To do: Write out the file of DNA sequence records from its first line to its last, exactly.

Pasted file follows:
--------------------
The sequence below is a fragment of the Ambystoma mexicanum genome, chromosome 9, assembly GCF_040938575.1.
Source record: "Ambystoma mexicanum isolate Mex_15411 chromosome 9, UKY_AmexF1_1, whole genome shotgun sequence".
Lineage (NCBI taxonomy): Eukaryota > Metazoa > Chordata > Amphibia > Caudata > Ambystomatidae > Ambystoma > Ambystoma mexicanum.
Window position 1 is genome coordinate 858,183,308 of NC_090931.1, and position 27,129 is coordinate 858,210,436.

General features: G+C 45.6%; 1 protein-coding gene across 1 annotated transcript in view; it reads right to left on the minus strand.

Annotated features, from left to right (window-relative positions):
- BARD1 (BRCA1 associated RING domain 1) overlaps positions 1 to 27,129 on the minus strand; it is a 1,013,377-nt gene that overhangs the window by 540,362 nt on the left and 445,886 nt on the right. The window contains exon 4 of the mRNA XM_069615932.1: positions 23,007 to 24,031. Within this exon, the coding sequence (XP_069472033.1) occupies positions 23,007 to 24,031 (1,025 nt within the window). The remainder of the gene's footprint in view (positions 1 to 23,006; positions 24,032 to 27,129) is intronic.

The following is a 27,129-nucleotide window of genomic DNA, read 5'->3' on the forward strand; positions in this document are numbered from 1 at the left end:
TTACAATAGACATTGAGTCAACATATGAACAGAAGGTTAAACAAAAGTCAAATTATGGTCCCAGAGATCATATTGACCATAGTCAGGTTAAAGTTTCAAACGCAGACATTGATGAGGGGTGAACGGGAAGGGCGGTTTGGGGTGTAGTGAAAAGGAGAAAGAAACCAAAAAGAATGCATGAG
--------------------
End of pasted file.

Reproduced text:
The sequence below is a fragment of the Ambystoma mexicanum genome, chromosome 9, assembly GCF_040938575.1.
Source record: "Ambystoma mexicanum isolate Mex_15411 chromosome 9, UKY_AmexF1_1, whole genome shotgun sequence".
Lineage (NCBI taxonomy): Eukaryota > Metazoa > Chordata > Amphibia > Caudata > Ambystomatidae > Ambystoma > Ambystoma mexicanum.
Window position 1 is genome coordinate 858,183,308 of NC_090931.1, and position 27,129 is coordinate 858,210,436.

General features: G+C 45.6%; 1 protein-coding gene across 1 annotated transcript in view; it reads right to left on the minus strand.

Annotated features, from left to right (window-relative positions):
- BARD1 (BRCA1 associated RING domain 1) overlaps positions 1 to 27,129 on the minus strand; it is a 1,013,377-nt gene that overhangs the window by 540,362 nt on the left and 445,886 nt on the right. The window contains exon 4 of the mRNA XM_069615932.1: positions 23,007 to 24,031. Within this exon, the coding sequence (XP_069472033.1) occupies positions 23,007 to 24,031 (1,025 nt within the window). The remainder of the gene's footprint in view (positions 1 to 23,006; positions 24,032 to 27,129) is intronic.

The following is a 27,129-nucleotide window of genomic DNA, read 5'->3' on the forward strand; positions in this document are numbered from 1 at the left end:
TTACAATAGACATTGAGTCAACATATGAACAGAAGGTTAAACAAAAGTCAAATTATGGTCCCAGAGATCATATTGACCATAGTCAGGTTAAAGTTTCAAACGCAGACATTGATGAGGGGTGAACGGGAAGGGCGGTTTGGGGTGTAGTGAAAAGGAGAAAGAAACCAAAAAGAATGCATGAG